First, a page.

A year ago today, I received my General Class license at the same place I just volunteered for my first VEC duties! But I want to go even further back to when I was first licensed as a technician, not knowing much about the hobby, I picked up a Yaesu FT-60R from Austin Amateur Radio Supply (sad that this store had to close!) and a Diamond whip antenna to go with it. I even picked up the programming cable & software from RT Systems! But nevertheless, I didn’t know much about repeaters, so pretty much left it on simplex all the time, and as you can imagine, I netted 0 contacts in several months of using it. Frustrated, I threw the HT in my dresser, and gave up on the hobby! I was done with ham radio… or so I thought. I had no clue about websites like eHam, QRZ, Reddit, RadioReference, and all these other huge repositories of information for people that might be interested in ‘Amateur Radio.’ Access to information has definitely gotten easier over the years as the age of the internet has progressed.
I’m a big user of Reddit though, and one day I stumbled across their Amateur Radio group full of guys/gals just like me! A younger crowd as I might call it, a bit more interested in the computer integration/SDR/digital side of things than just simply sparking up a conversation on the radio (nothing wrong with that either!). It immediately sparked an interest in ham radio again, they were talking about things in the group that I had no idea about! Like the HSMM-MESH network which started here in Austin, TX! Oh and how about FlexRadio systems, this up and coming SDR company that was right up the street from me! I just knew I had to get back into the hobby, so I asked a few questions, and a few folks told me that the ‘magic’ really lies in HF. HF? What is this mockery you speak of? High Frequency radio waves! I was told that I can talk to folks on the other side of the world with less power than it takes to charge my cell phone. Wha??? I’m hooked. Where do I sign up? 🙂 So $15, and about a week of cramming later, I was now legally authorized to use the HF airwaves!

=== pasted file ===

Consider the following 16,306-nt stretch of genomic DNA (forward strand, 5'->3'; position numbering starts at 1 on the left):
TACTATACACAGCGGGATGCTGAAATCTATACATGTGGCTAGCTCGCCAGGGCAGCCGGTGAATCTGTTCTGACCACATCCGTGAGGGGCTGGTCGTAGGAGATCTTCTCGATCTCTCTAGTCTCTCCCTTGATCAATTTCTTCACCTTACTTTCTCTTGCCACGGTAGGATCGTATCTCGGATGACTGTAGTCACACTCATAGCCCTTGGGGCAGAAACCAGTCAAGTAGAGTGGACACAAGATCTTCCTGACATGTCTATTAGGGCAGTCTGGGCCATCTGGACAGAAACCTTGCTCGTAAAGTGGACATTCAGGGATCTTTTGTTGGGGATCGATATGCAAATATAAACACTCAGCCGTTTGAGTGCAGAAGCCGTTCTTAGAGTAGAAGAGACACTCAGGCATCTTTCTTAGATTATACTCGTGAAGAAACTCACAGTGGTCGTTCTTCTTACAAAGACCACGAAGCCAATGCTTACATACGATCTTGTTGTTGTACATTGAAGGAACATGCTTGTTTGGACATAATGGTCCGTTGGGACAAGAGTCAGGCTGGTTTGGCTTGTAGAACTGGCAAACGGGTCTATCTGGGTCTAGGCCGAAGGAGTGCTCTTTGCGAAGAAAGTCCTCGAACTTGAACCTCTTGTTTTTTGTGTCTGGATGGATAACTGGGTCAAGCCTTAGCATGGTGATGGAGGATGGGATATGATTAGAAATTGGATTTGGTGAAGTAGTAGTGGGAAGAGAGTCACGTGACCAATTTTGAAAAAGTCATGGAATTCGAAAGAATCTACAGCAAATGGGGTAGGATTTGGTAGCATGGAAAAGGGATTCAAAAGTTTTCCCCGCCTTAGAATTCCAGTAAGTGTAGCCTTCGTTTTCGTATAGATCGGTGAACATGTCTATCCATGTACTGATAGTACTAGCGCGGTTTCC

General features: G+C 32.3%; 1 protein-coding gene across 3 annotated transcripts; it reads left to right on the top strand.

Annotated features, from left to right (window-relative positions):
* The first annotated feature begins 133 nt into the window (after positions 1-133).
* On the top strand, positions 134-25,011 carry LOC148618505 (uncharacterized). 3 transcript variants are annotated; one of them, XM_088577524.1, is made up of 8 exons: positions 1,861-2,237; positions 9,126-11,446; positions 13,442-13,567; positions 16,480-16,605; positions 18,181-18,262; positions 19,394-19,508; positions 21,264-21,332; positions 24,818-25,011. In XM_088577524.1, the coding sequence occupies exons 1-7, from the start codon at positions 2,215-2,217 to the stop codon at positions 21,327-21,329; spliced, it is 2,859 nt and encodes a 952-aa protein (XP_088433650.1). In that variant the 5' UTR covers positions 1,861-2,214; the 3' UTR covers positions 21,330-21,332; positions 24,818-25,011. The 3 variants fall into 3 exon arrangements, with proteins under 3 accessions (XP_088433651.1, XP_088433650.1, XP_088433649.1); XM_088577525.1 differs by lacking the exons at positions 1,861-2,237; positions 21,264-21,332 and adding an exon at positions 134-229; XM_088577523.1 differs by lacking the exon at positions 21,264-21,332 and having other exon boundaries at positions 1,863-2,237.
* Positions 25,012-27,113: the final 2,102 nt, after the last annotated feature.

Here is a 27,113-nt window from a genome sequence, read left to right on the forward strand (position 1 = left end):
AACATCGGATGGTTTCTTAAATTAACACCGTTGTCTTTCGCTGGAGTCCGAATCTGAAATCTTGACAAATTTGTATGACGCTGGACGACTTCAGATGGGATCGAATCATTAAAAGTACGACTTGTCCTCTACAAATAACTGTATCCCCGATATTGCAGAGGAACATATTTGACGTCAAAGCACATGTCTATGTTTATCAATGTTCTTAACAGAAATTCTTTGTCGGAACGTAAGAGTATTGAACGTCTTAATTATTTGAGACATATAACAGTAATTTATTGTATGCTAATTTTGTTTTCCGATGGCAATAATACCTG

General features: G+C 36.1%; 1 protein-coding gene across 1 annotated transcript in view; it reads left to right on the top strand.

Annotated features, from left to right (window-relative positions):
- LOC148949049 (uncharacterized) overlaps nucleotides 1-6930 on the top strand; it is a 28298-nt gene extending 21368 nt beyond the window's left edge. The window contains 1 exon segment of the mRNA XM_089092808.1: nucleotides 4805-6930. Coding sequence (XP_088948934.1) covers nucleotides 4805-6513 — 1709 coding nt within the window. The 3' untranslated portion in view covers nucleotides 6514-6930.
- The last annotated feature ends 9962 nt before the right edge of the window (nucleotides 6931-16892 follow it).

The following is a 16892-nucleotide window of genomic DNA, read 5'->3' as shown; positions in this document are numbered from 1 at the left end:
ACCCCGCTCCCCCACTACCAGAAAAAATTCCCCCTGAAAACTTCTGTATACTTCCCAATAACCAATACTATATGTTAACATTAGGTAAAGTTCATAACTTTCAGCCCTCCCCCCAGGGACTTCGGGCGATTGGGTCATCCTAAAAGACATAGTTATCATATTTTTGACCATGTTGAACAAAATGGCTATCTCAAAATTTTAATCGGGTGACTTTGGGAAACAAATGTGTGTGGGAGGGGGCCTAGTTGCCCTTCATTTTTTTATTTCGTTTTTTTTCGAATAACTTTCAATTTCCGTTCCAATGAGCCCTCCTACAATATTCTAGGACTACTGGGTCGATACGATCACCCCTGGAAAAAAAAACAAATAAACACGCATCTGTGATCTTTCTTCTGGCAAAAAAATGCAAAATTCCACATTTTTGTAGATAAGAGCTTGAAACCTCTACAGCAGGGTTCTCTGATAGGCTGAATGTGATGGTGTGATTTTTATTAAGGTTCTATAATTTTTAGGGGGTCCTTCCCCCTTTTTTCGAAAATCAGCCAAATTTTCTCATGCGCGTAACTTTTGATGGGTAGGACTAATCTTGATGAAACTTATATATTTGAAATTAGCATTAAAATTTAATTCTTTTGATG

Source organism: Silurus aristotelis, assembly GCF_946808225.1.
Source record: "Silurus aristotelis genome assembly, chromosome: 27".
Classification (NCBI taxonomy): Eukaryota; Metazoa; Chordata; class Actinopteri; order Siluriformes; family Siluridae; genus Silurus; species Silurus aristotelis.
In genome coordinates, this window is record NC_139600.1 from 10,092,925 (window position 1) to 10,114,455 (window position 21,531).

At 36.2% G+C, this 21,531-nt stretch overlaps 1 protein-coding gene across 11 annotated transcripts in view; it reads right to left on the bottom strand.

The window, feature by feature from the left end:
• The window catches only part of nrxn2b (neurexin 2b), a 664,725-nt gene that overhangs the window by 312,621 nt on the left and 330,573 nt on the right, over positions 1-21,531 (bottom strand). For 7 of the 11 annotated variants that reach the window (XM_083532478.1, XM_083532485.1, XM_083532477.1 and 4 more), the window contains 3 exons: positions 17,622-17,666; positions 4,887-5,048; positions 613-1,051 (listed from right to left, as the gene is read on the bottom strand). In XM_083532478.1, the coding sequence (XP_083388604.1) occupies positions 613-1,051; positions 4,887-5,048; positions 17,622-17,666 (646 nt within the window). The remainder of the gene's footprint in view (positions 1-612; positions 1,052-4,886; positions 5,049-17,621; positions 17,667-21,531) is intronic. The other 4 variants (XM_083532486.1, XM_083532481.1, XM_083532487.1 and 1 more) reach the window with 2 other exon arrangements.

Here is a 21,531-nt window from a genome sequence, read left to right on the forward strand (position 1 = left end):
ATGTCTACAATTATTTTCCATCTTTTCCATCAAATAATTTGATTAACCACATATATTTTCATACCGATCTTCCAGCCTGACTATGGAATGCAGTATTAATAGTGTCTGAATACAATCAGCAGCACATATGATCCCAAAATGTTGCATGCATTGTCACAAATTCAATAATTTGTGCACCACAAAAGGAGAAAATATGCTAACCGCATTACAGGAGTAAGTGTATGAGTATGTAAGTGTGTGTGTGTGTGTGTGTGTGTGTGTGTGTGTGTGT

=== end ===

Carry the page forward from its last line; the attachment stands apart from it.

It’s been a lot of fun, and I’ve netted contacts that I never thought were possible, on nothing more than 100 watts & a wire (or vertical if you want to get technical!) 80% of my contacts have been digital, 20% have been on SSB. I just surpassed the 500 qso mark on LOTW yesterday, and I’m up to 44 states for WAS & I’m now at 36 countries for DXCC! Considering the amount of actual time spent behind the radio, I think I’ve done pretty darn good for my first year! I can’t imagine the amount of contacts that guys that have serious setups can make! I’m still what I like to call a ‘casual’ operator, lol.
As soon as I made my first contact on HF, I was completely hooked. I was no longer bound by the inherent limitations of VHF & UHF. With HF, you never know where or how far your signal is going to be heard, this is what appealed to me and why I opted to go for my General. When there is more mystery in the contact it creates a greater sense of accomplishment IMHO!
I mean seriously… look at this…
Now that’s what I’m talkin’ about! Talk about DX! WSPR may not be a real QSO, but as I tell every ham interested in the hobby, go for what your passionate about! If CW is your thing, then dit dah your way to paradise! Digital? You can probably find me on the airwaves! Ragchew? Plenty of bandwidth on 40 & 80 to go around! I’ve only began to scratch the surface of amateur radio. There are so many different niches within the hobby, it’s almost impossible to get bored!
Thank you to each and every amateur radio operator around the world for making this such a wonderful hobby to be a part of. I feel truly blessed to make contacts with people all over the world. In such a big place (and a crazy one at times), it really does make the world feel a little bit smaller (and more familiar). Here’s to many more years on the airwaves.
It is my hope & desire to one day make contact with YOU!
May propagation be ever in your favor!